Aging is characterized by the development of age-related metabolic diseases and frailty. Recent studies demonstrate that a decrease in levels of Nicotinamide adenine dinucleotide (NAD) is key causal factor for the development of age-related metabolic decline. NAD+ is crucial for oxi-reduction reactions and mitochondrial function. Interestingly, administration of NAD precursors such as nicotinamide mononucleotide (NMN) or nicotinamide riboside (NR) is sufficient to improve healthspan and longevity in mice. To date the mechanisms that lead to the NAD decline during aging has not been elucidated. The prevailing hypothesis is that activation of DNA-repair enzymes such as Poly-ADP-ribose polymerases (PARPs) would consume NAD during the aging process. However, we have recently challenged this paradigm and show that CD38 is the main NADase responsible for the aging-related NAD decline. The long term goal of my laboratory is to understand the role of CD38 in NAD metabolism during aging. CD38 is an ecto-enzyme that is highly expresses in inflammatory cells. CD38 expression and activity in these inflammatory cells is induced by cytokines and endotoxins. Thus our main hypothesis is that NAD decline, and metabolic dysfunction during aging is mediated by infiltration/accumulation of CD38+ inflammatory cells in tissues, that consumes NAD and its precursors via its ecto-NADase activity. Furthermore, we propose that cytokines derived from the ?chronic sterile inflammation of aging? are the main inducers of CD38 during the aging process. Finally, we propose that small molecule CD38 inhibitors (CD38i) can preserve cellular NAD levels, and augment metabolic health span in mammalians, and that CD38i will further increase resilience and longevity. In conclusion, CD38 may provide a mechanistic link between aging-related inflammation cellular NAD decline, mitochondrial and metabolic dysfunction. Furthermore, small molecule CD38i or CD38 blocking antibodies alone or in combination with NAD precursors may improve metabolic function and health span in the elderly.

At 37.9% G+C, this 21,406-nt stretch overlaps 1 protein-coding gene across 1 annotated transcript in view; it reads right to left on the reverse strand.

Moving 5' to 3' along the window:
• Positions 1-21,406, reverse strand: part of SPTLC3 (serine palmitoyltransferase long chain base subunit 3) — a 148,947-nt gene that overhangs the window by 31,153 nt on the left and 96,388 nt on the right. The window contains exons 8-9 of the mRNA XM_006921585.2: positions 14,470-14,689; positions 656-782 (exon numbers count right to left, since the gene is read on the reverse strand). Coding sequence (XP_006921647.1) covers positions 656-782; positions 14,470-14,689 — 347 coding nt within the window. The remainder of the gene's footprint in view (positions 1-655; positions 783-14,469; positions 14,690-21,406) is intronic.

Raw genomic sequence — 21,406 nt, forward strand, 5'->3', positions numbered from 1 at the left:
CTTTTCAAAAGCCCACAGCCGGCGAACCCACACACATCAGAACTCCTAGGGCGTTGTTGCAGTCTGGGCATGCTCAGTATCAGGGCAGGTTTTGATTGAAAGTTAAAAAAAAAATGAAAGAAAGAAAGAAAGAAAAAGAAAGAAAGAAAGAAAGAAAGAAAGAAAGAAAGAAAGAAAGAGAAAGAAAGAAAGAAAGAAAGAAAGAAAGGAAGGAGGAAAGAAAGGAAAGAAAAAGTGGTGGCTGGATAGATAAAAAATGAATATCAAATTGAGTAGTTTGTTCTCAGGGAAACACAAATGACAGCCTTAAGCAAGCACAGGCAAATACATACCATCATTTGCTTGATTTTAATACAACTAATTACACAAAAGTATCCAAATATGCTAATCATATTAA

Public Health Relevance

Old age is the number one risk factor for many diseases including diabetes, loss of muscle function, and cancers. As the world population ages, the incidence of these conditions will further increase. Much is still not known about how aging leads to the development of these diseases. We believe that increased degradation of the essential nucleotide nicotinamide adenine dinucleotide (NAD) by the enzyme CD38 may be the common underlying element in many age-related metabolic dysfunctions. Thus, our studies to understand what drives these cellular metabolic changes may lead to the development of therapies for multiple types of age-related diseases.

National Institute of Health (NIH)
National Institute on Aging (NIA)
Research Project (R01)
Project #
Application #
Study Section
Cellular Mechanisms in Aging and Development Study Section (CMAD)
Program Officer
Fridell, Yih-Woei
Project Start
Project End
Budget Start
Budget End
Support Year
Fiscal Year
Total Cost
Indirect Cost
Mayo Clinic, Rochester
United States
Zip Code